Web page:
The Future of Shipping and Logistics – What’s Next?

Leveraging past lessons, prioritizing simplicity and improving efficiency.

By Glenn Riggs, President at Centerboard Originally appeared on Industry Today

The supply chain is the backbone of the economy, and with the past year turning the shipping industry on its head, many of us are left wondering what could be next for manufacturers, carriers, retailers and consumers. What will preparation for the near future require?

As we continue to navigate a rapidly evolving global shipping landscape, now is the time to reflect on trends from the past year to gain insight into the future of the supply chain and, perhaps most importantly, how new technology can play a crucial role.

What can 2021 teach us?

The past year was unusual, with all stakeholders impacted by the perfect storm of disruption to the supply chain. Demand for transportation capacity increased, labor, trucking and warehouse space was minimal, materials were scarce, and shipping prices skyrocketed. 

What made this even more difficult was a series of global black swan events which couldn’t have been predicted or planned for, having a domino effect on world commerce. Every shipper has a unique strategy and specific resources, with varying access to drivers and monetary and technology assets. The same is true across industries. The silver lining lies in the fact that shipping and logistics technology can streamline operations and be utilized to fuel creative solutions, based on real-time data for a broad spectrum of carriers and partners. 

How do we move forward?

Comparing year-over-year is a common practice applied when planning, but 2021 was no typical year. With the holiday season behind us, we have a unique and pivotal opportunity to capture critical data to determine the strategy for 2022 and years to come. Based on history-making trends, this is a key moment to determine logistical strategies particular to each industry, using data to drive decisions. Aside from trends, changes and unforeseen events, your unique datasets will identify patterns to monitor, helping to gain comprehensive insights, some of which may have never been a factor when planning, historically.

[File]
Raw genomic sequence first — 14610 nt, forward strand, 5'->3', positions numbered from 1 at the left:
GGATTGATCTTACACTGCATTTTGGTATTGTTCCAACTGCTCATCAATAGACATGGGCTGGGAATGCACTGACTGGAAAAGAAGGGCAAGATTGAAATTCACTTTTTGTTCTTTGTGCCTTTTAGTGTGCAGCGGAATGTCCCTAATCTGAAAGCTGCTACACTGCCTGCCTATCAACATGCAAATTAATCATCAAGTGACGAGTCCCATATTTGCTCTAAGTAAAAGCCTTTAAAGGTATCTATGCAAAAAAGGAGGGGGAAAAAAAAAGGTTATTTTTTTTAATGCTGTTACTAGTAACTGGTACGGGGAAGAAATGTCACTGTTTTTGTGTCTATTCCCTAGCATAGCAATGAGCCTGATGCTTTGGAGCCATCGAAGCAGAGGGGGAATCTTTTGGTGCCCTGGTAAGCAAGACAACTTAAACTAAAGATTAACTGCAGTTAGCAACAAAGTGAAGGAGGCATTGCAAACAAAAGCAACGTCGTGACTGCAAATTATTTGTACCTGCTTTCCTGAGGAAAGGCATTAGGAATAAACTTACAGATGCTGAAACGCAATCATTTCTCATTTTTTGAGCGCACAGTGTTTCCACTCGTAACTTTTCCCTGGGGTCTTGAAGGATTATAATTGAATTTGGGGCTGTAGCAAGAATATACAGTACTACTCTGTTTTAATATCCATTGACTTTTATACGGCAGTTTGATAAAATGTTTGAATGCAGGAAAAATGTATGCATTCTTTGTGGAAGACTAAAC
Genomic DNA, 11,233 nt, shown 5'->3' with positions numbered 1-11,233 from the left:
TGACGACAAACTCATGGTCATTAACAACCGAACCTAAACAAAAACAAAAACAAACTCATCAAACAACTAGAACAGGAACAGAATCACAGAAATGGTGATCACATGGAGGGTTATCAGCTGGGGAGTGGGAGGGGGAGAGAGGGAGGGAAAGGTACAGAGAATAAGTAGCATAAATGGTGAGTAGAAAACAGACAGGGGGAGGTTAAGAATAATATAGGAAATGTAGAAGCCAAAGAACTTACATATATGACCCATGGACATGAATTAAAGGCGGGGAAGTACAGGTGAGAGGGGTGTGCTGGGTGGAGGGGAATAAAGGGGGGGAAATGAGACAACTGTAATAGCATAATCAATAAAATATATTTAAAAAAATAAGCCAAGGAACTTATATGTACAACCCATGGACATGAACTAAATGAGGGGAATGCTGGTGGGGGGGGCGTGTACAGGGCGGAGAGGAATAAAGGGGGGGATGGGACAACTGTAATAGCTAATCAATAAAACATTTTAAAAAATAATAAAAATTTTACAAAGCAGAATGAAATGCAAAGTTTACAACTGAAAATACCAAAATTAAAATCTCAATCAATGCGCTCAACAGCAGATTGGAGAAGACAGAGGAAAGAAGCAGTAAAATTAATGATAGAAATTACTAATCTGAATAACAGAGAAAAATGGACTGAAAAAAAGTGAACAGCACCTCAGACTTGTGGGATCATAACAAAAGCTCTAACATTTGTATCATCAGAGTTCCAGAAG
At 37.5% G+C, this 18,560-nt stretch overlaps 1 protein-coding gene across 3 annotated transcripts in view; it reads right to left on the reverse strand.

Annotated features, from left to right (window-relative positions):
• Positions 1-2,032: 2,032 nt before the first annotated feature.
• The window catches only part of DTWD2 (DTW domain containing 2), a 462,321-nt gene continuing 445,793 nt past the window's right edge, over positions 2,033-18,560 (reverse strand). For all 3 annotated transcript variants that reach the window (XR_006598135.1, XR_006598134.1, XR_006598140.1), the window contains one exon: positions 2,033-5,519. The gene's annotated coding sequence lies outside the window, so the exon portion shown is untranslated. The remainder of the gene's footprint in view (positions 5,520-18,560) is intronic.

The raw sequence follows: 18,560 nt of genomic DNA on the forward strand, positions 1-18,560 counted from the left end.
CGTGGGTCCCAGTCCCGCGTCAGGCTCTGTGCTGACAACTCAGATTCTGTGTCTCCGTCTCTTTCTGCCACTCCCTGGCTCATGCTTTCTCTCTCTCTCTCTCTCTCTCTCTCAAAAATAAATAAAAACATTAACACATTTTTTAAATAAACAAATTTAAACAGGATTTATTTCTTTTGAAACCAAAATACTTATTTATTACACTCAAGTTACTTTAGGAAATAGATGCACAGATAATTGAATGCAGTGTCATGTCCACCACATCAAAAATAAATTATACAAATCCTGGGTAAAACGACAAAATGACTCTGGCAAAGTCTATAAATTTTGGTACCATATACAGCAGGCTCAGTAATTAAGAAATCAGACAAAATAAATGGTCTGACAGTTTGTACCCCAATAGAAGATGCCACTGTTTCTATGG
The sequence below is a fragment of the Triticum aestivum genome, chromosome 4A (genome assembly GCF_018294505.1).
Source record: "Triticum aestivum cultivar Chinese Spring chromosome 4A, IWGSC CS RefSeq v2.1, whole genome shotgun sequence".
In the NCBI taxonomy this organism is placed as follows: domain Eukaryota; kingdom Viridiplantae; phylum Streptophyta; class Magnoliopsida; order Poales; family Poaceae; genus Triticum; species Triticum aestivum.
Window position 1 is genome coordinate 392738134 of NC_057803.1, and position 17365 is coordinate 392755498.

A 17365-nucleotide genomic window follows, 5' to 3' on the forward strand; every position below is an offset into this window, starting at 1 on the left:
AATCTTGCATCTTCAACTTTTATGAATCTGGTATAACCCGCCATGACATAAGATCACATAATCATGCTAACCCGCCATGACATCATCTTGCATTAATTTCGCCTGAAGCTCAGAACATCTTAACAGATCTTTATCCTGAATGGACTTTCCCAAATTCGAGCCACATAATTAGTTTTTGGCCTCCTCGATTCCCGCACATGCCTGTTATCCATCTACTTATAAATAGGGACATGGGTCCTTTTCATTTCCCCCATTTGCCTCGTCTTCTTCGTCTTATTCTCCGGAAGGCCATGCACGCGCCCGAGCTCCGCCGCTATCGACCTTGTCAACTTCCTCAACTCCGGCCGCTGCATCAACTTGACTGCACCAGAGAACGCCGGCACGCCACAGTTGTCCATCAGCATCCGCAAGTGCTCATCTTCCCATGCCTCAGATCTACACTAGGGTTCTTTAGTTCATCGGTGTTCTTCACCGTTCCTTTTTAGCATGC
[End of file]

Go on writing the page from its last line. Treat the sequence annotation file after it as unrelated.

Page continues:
Fundamental information such as shipment volumes, inventory turnover, warehouse procurement and more, these metrics – when analyzed and leveraged appropriately – can help you make significant business decisions. Determining what information you need and which data to track can seem daunting but will ultimately shape more holistic conclusions about managing your supply chain.

Technology is just one solution helping to improve efficiencies and sustainability for any cog in the logistics management ecosystem. By implementing a centralized system with immediate data visibility, transportation managers are better equipped to confidently make spur-of-the-moment changes regardless of ever-changing supply chain conditions. 

Additionally, it’s essential to simplify transportation management as much as possible. If we learned anything last year, it’s the need to be agile and flexible. We must prioritize simplicity and seamlessness to assist in the shipping process and arm customers with confidence. The more we can educate active decision-makers in the supply chain, the more likely they are to make impactful decisions to improve the bottom line.

Where are we going next? 

The industry should be looking ahead to provide insights on where we are headed, with a focus on system tracking, diversity in supply and sustainability. It is important to both understand lessons learned from the disruptions of 2020 and 2021 and use that knowledge to avoid future pain points. As an industry, it became clear that transportation management automation should be a focus in 2022. Specifically, how organizations can transfer manual workloads, which historically proved to be overwhelming, to cloud-based solutions that alleviate the workload and make execution seamless. While it’s understandable for companies to be hesitant to deploy new technology at a time when any changes to workflows seem extraneous, in actuality investment can mean higher expenditures in the end.

Another takeaway from last year is that capacity problems have highlighted the need to squeeze more efficiency from the trucking market. As an industry, shippers should put stock in tools that benefit the transportation capacity for contract and spot markets. Last but not least, there is an increased need for the development of real-time tracking solutions. The trucking market is still very fragmented with a wide range of tech solutions so it will be helpful to close the gap on the systems to communicate with one another to provide real-time updates.

The pains brought on by the pandemic and its associated effects have changed the shipping industry forever – we experienced this firsthand. Global supply chain woes or not, digital transformation has aided in circumnavigating potential challenges, thanks to the infusion of data captured and examined. Digital advancements have positively impacted many global industries and the shipping and logistics industry is no different so long as stakeholders across the board are willing to embrace new solutions as a way to not only keep pace with market changes but improve their bottom line.

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